By Bill Hirschman
Few Broadway shows can equal the track record of 1986’s Rags: closed after four performances, rewritten, remounted, rewritten again, remounted, rewritten again. It keeps resurrecting for yet another rewrite. There are at least 10 scripts. But something about the drama about immigrants on the Lower East Side keeps artists and audiences coming back.
And now, once again, Rags has been overhauled; a new version will get its world premiere this week at The Plaza Theatre in Manalapan.
The secret to its longevity is a soaring and moving score with lyrics by Stephen Schwartz (Pippin, Wicked, Godspell) and music by Charles Strouse (Annie, Bye Bye Birdie) preserved in a 1991 studio recording. On the debit side is what has been described as an unmanageably sprawling script by Joseph Stein (Fiddler on the Roof).
Its creators tried repeatedly to come up with a show that completely worked but it never has by some assessments – even though audiences reportedly cheer each iteration.
Enter Alan Jacobson, founder of the Plaza, who fell in love with the show when he mounted it 18 years ago at the Florida Jewish Theatre in West Palm Beach with his wife, Melissa Jacobson, in the lead as Rebecca, a young mother who escapes to the Lower East Side after a pogrom.
“I don’t believe (the script problems) stopped audiences from enjoying the show,” he said Monday. “When we did the show, the audience was absolutely enraptured.”
The show has been rewritten so often – including a 1999 version that bowed at Coconut Grove Playhouse — that it was difficult to find “the best” script to work from. When Jacobson and director Andy Rogow finally found a script, it wasn’t even the one that Jacobson had used 18 years earlier.
So, Jacobson tried to contact the creative team about a new version. Stein had died in 2010. Attempts to reach Schwartz and Strouse failed last year because they were mounting a “showcase production” of it. Finally Jacobson tried a long shot: He emailed Schwartz through his promotional website.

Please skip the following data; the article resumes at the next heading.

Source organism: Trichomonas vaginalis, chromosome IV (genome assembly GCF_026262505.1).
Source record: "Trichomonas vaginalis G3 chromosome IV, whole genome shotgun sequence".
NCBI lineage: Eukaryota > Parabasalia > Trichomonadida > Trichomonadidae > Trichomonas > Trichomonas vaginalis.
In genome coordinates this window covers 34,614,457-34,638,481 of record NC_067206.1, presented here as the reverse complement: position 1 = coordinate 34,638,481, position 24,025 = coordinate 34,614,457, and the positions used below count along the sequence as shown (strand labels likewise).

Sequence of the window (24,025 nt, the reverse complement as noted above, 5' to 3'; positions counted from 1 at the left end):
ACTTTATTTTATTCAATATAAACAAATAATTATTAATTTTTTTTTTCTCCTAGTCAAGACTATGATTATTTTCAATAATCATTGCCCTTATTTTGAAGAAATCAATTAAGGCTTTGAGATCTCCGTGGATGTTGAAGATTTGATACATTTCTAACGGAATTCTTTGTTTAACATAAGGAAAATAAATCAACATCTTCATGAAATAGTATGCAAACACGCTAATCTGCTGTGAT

Schwartz and Strouse sat down separately for more than two hours with Jacobson and Rogow last summer.
Even with its faults, Rags is a piece close to the hearts of the original creative team, Strouse wrote in an email Wednesday to floridatheateronstage.com. “I’ve always felt that Rags was one of the best things that Stephen, Joe and I had ever done. Joe particularly felt it was superior to Fiddler. It’s a funny thing about Broadway – it would seem to be a thermometer of all things artistic. Time will tell. Certainly, it’s showered a fair share of wealth on me – but Rags’ failure on Broadway has always remained a ‘stickler’ to me in this regard…. But I think it’s a beautiful piece, I hope the new production will carry the spirit of it forward.”
Jacobson said, “Basically, we got their blessing to do what we liked to make the show work, according to their vision.” Schwartz, who is busy with several projects, had limited contact after that, but Strouse consulted on the proposed changes, even offered to write a new song, although that did not come to pass.
Schwartz recommended talking with Richard Sabellico – a New York director and actor who had helmed a 1991 revamp. He was hired to take another shot at it.